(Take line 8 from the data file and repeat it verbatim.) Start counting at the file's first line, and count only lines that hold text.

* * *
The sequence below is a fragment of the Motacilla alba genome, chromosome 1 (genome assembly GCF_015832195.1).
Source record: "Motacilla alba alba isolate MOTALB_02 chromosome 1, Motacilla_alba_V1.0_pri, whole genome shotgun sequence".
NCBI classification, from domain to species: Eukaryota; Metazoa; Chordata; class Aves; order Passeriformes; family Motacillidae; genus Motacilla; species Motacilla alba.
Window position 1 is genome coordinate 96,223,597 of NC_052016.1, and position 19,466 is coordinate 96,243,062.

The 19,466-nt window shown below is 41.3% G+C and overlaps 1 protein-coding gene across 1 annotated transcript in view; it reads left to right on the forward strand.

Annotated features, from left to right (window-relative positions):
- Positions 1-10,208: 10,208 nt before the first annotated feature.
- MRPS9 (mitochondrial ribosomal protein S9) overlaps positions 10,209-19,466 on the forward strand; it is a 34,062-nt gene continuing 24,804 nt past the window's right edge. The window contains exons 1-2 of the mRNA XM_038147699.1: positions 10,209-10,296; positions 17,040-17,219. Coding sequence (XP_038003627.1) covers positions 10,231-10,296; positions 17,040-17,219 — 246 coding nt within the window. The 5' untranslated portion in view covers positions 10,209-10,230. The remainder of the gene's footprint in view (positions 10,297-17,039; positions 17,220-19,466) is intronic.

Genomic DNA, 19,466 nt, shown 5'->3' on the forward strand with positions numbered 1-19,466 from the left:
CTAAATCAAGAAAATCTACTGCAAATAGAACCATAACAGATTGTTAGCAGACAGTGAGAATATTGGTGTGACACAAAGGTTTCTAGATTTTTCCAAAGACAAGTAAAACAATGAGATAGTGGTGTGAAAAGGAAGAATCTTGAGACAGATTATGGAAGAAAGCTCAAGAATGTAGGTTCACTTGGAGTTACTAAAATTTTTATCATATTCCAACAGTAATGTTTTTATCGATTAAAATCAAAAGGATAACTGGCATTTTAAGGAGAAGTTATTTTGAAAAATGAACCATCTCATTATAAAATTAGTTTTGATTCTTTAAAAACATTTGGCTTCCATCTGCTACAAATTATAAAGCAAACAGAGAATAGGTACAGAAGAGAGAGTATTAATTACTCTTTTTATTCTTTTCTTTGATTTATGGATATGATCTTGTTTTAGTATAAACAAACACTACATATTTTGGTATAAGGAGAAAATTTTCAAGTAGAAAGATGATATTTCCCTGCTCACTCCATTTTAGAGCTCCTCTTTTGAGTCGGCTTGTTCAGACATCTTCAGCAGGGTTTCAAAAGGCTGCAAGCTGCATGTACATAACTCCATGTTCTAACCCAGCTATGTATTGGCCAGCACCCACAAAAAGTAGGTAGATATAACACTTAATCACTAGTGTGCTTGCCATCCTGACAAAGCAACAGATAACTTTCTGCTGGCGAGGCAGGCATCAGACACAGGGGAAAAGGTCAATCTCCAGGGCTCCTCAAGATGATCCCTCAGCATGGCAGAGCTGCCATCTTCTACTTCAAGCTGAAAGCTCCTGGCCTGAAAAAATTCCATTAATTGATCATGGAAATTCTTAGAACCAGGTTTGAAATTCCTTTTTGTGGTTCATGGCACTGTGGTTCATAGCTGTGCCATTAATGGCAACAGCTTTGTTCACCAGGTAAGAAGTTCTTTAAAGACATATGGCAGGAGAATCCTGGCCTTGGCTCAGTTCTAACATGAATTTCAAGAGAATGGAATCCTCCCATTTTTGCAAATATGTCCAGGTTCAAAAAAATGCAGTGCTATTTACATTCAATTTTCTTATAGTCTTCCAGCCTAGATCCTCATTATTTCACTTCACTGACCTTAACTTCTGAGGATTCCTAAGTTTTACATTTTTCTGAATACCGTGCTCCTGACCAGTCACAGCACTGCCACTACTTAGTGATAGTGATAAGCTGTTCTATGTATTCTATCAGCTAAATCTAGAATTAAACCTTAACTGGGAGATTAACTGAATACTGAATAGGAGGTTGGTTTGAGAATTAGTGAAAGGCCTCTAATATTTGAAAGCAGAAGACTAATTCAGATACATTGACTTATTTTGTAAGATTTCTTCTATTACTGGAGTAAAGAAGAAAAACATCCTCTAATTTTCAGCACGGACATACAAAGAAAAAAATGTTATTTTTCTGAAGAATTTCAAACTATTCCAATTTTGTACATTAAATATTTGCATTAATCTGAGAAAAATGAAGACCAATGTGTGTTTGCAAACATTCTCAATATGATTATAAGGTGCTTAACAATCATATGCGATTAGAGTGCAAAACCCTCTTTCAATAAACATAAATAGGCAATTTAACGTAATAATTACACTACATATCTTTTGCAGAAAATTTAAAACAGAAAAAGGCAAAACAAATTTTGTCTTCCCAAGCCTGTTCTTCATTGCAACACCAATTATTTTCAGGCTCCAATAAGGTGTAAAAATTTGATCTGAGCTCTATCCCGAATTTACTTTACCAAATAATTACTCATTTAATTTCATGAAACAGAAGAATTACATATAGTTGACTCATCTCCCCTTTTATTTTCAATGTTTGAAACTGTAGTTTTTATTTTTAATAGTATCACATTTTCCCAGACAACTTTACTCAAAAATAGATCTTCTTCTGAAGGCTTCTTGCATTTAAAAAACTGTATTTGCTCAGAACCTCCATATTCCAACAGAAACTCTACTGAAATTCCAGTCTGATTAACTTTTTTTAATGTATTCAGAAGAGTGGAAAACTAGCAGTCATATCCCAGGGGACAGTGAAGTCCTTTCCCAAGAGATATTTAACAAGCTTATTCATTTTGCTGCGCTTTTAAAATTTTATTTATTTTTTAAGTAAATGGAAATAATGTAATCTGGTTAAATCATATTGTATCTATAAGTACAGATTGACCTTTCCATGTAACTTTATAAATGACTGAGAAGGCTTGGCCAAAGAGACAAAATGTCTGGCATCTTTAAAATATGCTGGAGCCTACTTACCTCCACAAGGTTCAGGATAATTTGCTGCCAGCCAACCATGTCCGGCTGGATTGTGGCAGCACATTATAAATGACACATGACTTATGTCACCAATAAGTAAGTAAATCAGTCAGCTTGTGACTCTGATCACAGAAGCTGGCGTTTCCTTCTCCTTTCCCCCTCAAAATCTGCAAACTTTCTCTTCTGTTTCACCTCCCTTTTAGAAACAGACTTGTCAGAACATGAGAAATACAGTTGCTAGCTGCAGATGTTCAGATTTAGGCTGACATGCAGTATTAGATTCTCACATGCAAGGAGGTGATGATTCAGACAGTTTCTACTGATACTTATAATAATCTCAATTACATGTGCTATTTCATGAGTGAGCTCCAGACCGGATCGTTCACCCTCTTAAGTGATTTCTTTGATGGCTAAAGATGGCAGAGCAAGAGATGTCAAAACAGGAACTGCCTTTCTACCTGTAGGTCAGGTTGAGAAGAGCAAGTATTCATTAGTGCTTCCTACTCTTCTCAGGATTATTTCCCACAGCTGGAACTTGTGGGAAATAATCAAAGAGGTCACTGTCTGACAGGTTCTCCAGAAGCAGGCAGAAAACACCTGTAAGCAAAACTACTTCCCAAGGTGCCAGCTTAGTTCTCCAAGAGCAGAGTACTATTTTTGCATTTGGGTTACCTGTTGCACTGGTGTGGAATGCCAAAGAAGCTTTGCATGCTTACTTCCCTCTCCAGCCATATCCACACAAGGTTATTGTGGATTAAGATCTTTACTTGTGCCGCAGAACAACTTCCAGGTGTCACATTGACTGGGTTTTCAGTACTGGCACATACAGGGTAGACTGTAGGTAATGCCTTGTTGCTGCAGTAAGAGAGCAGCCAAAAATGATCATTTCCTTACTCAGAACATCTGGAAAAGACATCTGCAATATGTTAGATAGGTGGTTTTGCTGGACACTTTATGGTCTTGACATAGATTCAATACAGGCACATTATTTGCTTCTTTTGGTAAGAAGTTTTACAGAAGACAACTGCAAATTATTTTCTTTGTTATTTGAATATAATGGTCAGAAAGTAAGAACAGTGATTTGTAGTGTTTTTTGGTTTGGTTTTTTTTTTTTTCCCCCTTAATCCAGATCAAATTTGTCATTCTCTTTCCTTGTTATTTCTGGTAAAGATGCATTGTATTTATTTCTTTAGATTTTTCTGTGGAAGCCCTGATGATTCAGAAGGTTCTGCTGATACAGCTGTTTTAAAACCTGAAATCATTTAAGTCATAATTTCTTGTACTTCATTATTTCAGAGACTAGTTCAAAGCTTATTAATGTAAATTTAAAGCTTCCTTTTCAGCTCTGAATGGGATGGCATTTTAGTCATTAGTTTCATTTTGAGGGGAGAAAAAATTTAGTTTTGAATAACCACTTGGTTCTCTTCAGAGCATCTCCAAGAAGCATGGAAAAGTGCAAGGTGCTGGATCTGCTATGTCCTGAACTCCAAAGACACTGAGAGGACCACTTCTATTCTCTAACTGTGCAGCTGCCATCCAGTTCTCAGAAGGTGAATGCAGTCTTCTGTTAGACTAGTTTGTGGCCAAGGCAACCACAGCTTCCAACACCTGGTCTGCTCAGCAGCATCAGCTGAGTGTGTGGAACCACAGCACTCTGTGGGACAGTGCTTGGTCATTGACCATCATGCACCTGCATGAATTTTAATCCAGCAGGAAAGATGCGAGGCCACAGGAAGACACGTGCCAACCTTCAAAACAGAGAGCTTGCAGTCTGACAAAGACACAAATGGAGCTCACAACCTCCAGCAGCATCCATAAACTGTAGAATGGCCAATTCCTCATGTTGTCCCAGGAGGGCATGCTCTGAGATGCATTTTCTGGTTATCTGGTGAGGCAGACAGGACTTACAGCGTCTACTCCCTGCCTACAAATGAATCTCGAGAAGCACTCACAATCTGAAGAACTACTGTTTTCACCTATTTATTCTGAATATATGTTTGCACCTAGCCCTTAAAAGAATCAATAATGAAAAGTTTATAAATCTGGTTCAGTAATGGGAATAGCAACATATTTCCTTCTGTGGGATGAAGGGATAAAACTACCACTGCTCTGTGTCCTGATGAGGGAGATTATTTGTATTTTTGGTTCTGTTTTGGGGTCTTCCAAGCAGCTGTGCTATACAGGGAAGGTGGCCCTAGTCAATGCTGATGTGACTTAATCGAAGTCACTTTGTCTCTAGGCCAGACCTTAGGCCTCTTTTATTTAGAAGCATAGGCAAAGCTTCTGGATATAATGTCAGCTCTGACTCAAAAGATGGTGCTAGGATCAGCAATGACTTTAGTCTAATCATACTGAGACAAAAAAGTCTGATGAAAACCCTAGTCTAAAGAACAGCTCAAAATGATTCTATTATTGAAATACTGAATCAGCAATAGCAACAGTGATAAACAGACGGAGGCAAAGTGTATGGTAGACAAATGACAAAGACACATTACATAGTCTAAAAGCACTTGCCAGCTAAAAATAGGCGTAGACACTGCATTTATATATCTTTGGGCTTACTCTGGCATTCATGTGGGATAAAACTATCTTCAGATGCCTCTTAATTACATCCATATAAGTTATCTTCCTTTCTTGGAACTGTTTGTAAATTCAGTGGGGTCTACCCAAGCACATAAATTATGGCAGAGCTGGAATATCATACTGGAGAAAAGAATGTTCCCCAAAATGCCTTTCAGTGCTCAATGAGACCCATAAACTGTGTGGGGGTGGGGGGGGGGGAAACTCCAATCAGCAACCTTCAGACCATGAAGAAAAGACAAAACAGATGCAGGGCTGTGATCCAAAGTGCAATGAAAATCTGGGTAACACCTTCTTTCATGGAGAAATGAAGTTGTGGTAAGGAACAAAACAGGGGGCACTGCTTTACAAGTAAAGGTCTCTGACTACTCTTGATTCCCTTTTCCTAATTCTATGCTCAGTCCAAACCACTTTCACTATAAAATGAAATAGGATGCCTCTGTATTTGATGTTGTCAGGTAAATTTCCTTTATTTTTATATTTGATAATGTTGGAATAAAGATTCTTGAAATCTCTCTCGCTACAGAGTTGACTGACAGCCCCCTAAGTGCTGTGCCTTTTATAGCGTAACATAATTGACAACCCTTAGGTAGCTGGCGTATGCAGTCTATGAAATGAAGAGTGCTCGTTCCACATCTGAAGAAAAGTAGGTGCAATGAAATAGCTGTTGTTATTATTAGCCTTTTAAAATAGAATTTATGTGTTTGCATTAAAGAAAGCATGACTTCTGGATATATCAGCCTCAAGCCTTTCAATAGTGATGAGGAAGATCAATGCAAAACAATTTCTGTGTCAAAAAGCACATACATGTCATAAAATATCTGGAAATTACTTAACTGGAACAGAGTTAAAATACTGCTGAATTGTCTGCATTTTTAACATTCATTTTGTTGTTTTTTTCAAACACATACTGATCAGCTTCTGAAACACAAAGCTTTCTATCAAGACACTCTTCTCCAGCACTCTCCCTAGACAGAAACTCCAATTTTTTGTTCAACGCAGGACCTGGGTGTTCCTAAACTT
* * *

- MRPS9 (mitochondrial ribosomal protein S9) overlaps positions 10,209-19,466 on the forward strand; it is a 34,062-nt gene continuing 24,804 nt past the window's right edge. The window contains exons 1-2 of the mRNA XM_038147699.1: positions 10,209-10,296; positions 17,040-17,219. Coding sequence (XP_038003627.1) covers positions 10,231-10,296; positions 17,040-17,219 — 246 coding nt within the window. The 5' untranslated portion in view covers positions 10,209-10,230. The remainder of the gene's footprint in view (positions 10,297-17,039; positions 17,220-19,466) is intronic.